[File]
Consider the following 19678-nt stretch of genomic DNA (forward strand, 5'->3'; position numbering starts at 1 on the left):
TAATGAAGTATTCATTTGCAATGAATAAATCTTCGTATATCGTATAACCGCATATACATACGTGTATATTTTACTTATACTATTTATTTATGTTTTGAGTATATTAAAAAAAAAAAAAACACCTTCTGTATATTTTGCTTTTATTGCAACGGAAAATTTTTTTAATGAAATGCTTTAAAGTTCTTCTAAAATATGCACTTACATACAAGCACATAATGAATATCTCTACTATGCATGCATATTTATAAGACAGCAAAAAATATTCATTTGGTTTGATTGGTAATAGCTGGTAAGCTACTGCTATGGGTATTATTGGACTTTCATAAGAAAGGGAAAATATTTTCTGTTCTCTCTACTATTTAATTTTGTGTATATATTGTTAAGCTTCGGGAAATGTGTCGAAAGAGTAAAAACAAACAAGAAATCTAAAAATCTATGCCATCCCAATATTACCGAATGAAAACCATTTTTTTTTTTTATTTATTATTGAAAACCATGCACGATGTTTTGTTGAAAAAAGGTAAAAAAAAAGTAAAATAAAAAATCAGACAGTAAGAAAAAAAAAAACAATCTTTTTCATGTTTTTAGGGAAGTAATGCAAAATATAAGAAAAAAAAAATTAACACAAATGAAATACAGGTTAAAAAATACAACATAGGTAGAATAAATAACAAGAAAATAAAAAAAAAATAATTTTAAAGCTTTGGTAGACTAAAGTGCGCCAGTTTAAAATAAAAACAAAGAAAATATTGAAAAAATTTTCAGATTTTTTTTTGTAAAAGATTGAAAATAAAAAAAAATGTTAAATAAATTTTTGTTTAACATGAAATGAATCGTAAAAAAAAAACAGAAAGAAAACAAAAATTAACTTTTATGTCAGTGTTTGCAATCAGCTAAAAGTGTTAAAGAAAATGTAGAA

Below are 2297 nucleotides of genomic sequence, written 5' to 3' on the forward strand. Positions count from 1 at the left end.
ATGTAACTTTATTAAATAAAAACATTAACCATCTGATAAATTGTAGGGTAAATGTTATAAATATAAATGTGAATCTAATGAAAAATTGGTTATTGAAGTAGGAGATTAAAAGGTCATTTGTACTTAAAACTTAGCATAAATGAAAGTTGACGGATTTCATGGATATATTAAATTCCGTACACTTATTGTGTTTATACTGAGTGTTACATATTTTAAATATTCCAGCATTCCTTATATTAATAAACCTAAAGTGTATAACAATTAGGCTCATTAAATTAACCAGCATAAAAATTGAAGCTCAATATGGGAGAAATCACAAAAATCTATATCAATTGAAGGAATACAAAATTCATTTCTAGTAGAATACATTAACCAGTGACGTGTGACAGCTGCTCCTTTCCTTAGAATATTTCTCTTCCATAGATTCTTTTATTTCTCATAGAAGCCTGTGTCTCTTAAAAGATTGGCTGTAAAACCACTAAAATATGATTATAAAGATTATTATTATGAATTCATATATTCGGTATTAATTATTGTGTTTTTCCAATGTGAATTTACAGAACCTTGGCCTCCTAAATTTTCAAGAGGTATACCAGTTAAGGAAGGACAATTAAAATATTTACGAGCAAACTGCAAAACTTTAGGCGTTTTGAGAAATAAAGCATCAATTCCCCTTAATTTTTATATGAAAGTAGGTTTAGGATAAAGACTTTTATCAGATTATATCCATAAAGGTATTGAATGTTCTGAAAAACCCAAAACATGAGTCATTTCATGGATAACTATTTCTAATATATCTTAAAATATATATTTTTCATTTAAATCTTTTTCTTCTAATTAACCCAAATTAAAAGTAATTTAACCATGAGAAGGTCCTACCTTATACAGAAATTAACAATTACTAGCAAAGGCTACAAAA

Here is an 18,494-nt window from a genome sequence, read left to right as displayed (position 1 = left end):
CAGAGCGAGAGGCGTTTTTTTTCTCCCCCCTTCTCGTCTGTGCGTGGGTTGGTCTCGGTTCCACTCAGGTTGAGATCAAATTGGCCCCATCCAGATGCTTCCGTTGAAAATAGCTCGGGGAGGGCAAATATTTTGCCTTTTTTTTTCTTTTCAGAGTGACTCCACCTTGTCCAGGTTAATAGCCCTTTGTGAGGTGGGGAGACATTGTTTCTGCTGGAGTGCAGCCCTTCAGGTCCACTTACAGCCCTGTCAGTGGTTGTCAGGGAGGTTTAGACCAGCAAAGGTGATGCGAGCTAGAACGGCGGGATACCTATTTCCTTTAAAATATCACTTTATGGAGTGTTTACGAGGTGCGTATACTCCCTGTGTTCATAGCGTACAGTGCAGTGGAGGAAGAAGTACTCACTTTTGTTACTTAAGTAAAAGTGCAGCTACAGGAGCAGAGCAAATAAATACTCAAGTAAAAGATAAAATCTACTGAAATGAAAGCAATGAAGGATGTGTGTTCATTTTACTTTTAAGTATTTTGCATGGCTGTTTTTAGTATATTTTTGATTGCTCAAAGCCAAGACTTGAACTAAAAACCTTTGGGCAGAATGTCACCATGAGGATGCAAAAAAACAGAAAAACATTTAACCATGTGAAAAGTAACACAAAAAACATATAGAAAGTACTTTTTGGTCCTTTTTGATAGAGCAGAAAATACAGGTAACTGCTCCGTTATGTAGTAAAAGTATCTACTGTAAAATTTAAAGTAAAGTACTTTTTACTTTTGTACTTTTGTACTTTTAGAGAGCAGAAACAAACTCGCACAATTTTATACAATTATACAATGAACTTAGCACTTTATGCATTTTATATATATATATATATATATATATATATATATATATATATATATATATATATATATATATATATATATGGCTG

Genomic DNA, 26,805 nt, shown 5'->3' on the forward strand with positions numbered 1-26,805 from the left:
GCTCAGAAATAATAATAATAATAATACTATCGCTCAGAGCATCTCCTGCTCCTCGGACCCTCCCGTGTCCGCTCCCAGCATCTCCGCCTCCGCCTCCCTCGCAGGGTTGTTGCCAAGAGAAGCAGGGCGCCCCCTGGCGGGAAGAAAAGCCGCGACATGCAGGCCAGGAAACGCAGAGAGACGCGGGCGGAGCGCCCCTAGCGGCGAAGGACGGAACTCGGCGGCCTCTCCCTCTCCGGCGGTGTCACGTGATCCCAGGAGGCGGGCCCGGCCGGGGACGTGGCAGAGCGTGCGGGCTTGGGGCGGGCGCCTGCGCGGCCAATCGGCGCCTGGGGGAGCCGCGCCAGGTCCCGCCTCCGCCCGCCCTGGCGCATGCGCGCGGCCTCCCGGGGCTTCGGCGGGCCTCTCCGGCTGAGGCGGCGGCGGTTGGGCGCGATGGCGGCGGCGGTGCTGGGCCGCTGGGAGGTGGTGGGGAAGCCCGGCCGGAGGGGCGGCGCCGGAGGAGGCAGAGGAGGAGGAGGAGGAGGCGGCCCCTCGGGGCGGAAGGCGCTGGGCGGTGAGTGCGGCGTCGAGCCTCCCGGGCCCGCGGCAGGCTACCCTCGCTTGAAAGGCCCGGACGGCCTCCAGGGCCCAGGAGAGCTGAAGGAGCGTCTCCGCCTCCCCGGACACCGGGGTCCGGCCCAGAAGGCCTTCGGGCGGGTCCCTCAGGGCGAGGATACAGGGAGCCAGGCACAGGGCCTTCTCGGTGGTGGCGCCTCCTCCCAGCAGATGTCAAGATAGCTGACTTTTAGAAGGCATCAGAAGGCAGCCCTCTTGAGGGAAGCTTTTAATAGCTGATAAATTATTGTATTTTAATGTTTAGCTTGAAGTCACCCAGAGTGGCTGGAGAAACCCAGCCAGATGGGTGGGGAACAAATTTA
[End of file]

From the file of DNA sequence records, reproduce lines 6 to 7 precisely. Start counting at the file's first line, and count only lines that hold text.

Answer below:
CAGAGCGAGAGGCGTTTTTTTTCTCCCCCCTTCTCGTCTGTGCGTGGGTTGGTCTCGGTTCCACTCAGGTTGAGATCAAATTGGCCCCATCCAGATGCTTCCGTTGAAAATAGCTCGGGGAGGGCAAATATTTTGCCTTTTTTTTTCTTTTCAGAGTGACTCCACCTTGTCCAGGTTAATAGCCCTTTGTGAGGTGGGGAGACATTGTTTCTGCTGGAGTGCAGCCCTTCAGGTCCACTTACAGCCCTGTCAGTGGTTGTCAGGGAGGTTTAGACCAGCAAAGGTGATGCGAGCTAGAACGGCGGGATACCTATTTCCTTTAAAATATCACTTTATGGAGTGTTTACGAGGTGCGTATACTCCCTGTGTTCATAGCGTACAGTGCAGTGGAGGAAGAAGTACTCACTTTTGTTACTTAAGTAAAAGTGCAGCTACAGGAGCAGAGCAAATAAATACTCAAGTAAAAGATAAAATCTACTGAAATGAAAGCAATGAAGGATGTGTGTTCATTTTACTTTTAAGTATTTTGCATGGCTGTTTTTAGTATATTTTTGATTGCTCAAAGCCAAGACTTGAACTAAAAACCTTTGGGCAGAATGTCACCATGAGGATGCAAAAAAACAGAAAAACATTTAACCATGTGAAAAGTAACACAAAAAACATATAGAAAGTACTTTTTGGTCCTTTTTGATAGAGCAGAAAATACAGGTAACTGCTCCGTTATGTAGTAAAAGTATCTACTGTAAAATTTAAAGTAAAGTACTTTTTACTTTTGTACTTTTGTACTTTTAGAGAGCAGAAACAAACTCGCACAATTTTATACAATTATACAATGAACTTAGCACTTTATGCATTTTATATATATATATATATATATATATATATATATATATATATATATATATATATATATATATATATATATGGCTG

Genomic DNA, 26,805 nt, shown 5'->3' on the forward strand with positions numbered 1-26,805 from the left: